Reply To: Is there a maximum IVIG dose?
There is the suggested dose pattern, but I haven’t seen any maximum dose out there (but I’m sure if anyone has a max its your insurance company). The standard is to do the loading dose 2g/kg div 2-5 days, then drop to 1g/kg div 2-5 days typically every 4 weeks. Based on patient response the time usually gets adjusted forwards or backwards first. Based on degree of disease seen during the diagnostic process (EMG, LP, MRI) the doctor may choose to stay at the loading dose longer before dropping down. The amount of flexibility in timing and dose is sadly also affected by insurance. Based on clinical response after 3-6 months doctors will either stick with IVIG (assuming positive results they will keep trying to dial it in to find an ideal pattern, add steroids with the IVIG for added benefit, or change brands of the IVIG of there seems to be less benefit than expected or more negative side effects than expected), or leave IVIG to try Plasmapheresis (especially if symptoms are continuing to worsen), convert to subcutaneous IVIG (especially if IVIG is showing benefit but too many negative side effects, or too much of a rollercoaster between infusions, since this is meant to be used about once a week at home), or trying immunosuppressants (such as Rituxan).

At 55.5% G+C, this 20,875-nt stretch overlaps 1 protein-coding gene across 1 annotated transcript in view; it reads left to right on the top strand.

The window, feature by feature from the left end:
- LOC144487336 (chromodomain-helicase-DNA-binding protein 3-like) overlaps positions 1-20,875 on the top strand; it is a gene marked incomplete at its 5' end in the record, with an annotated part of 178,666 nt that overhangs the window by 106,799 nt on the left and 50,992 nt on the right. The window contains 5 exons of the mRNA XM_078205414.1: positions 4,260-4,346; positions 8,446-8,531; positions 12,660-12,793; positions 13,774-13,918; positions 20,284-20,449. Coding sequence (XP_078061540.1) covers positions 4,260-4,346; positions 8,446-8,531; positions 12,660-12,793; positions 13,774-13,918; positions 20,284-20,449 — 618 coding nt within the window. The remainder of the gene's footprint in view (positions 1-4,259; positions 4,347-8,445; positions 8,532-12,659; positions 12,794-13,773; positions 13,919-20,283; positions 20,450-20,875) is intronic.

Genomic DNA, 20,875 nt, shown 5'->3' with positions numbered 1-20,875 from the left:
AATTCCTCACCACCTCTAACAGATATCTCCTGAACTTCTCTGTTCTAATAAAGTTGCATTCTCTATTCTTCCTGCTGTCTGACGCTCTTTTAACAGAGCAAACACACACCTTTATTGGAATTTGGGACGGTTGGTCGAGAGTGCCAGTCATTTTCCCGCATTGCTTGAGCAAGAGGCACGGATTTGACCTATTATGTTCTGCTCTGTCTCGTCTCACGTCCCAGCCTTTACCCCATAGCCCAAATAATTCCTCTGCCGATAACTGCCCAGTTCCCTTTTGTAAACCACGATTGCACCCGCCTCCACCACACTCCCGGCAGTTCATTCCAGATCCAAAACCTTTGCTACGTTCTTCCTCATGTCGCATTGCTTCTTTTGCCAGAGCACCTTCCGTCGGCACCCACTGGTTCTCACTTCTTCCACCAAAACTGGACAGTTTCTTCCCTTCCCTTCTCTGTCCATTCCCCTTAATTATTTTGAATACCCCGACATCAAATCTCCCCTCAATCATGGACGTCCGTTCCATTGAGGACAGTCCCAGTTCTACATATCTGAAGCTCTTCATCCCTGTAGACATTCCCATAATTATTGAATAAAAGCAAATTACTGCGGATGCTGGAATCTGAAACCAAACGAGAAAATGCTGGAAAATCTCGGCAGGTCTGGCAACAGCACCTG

I have had benefit from IVIG. However the area of nerve damage in my body keeps spreading, like we haven’t yet caught up to the speed of the disease. I was approved to do the loading dose level every four weeks for the first year by my insurance. At the six month mark I can tell that I start significantly relapsing at the start of that third week, but because of insurance we can’t push it forward to match my crash. What we tried this month was starting my IVIG with 2g of Solumedrol to try to get an extra jump on the worsening symptoms. If this doesn’t work, my Neuro wants to try it one more month with Solumedrol again and then take a break from IVIG to do an inpatient round of Plasmapheresis for 5-10 days. He indicated his preference is to then return to IVIG. If it still fails then he will discuss staying on Plasmapheresis longer (for some patients indefinitely).
So there are still options for you and your dr to discuss. If IVIG has made improvements, I’d probably try a steroid booster first and a brand switch second. If still no meaningful difference I’d probably try subcutaneous next if I felt like IVIG was still helping me but it’s just not able to be done soon enough between infusions to keep me feeling leveled between infusions. If, though, I felt like my symptoms of nerve damage were spreading in severe or widespread ways (such as having bladder, colon, stomach, swallowing issues; or significant difficult using all four limbs) I’d advocate for Plasmapheresis until things improve enough to return to IVIG. If your Neuro isn’t aware of the other options, or unwilling to provide them, it may be time for a second opinion with someone else who has more experience with these non-IVIG options.